3. Chapter 3. Building data processing chains
      1. Different roles of observables
      2. Events vs. reactive state
      3. Internal state of an observable
      4. Arrow diagrams and different observable types
      5. Example: Credit card validation form
      6. First step: Expiration date
      7. Credit card number type and checksum
      8. CVC code validation
      9. Putting it all together
      10. Coffee break
      11. The abstraction level of reactive programming
      12. How RxJava works
      13. Summary
    4. Chapter 4. Connecting the user interface with networking
      1. Subscriptions explained
      2. Terminating subscriptions
      3. RxJava 2 concepts and subscription management
      4. Advanced Rx chains example: Flickr search client
      5. Setting up the Flickr client project
      6. Overview of the search chain
      7. Step 1: A simple hardcoded search
      8. Making it click
      9. Coffee break
      10. Implementing the reactive chain
      11. How switchMap works
      12. Getting thumbnail information
      13. Step 1: Expand the list into an observable
      14. Step 2: Apply operations to each item individually
      15. Step 3: Collect results
      16. The complete solution
      17. Adding a username from another API
      18. Summary
    5. Chapter 5. Advanced RxJava
      1. Observables and subjects in detail
      2. Example: File browser
      3. User flow of the File Browser app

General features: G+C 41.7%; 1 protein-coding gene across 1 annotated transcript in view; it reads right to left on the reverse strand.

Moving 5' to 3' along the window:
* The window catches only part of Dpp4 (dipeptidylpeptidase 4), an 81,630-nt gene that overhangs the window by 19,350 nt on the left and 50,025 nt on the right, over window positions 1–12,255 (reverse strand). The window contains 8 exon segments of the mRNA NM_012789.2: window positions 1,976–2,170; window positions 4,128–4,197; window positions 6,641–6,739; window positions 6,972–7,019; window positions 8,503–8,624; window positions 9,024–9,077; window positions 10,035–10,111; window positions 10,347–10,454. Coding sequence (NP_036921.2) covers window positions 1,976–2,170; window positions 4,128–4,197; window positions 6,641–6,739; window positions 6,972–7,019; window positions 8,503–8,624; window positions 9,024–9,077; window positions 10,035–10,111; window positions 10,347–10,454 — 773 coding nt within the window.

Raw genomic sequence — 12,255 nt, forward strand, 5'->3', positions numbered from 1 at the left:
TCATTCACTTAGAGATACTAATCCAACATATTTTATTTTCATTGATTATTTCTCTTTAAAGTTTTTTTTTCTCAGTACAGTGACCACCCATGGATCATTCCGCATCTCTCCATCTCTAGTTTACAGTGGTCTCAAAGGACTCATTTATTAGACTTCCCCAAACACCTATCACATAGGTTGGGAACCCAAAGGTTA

4. Getting the file listing for a directory
      5. Threading basics
      6. Threading in functional programming
      7. Changing the thread by using getFileListingObservable
      8. Making the file listing dynamic
      9. Making the list click
      10. Different types of subjects
      11. Using a subject as the FileObservable
      12. Coffee break
      13. Adding buttons for Previous and Root
      14. Expanded graph for Previous and Root
      15. Improved version with cleaner observables
      16. The Previous button
      17. Putting it all together
      18. The detailed graph
      19. The full code so far
      20. Saving and releasing the subscriptions
      21. A final note on subjects
      22. Summary
  8. Part 2. Architectures in RxJava
    1. Chapter 6. Reactive view models
      1. The view layer
      2. Platform containers
      3. View models
      4. The blueprint of a view model
      5. Connecting views and view models
      6. The whole picture
      7. View model lifecycle
      8. Coffee break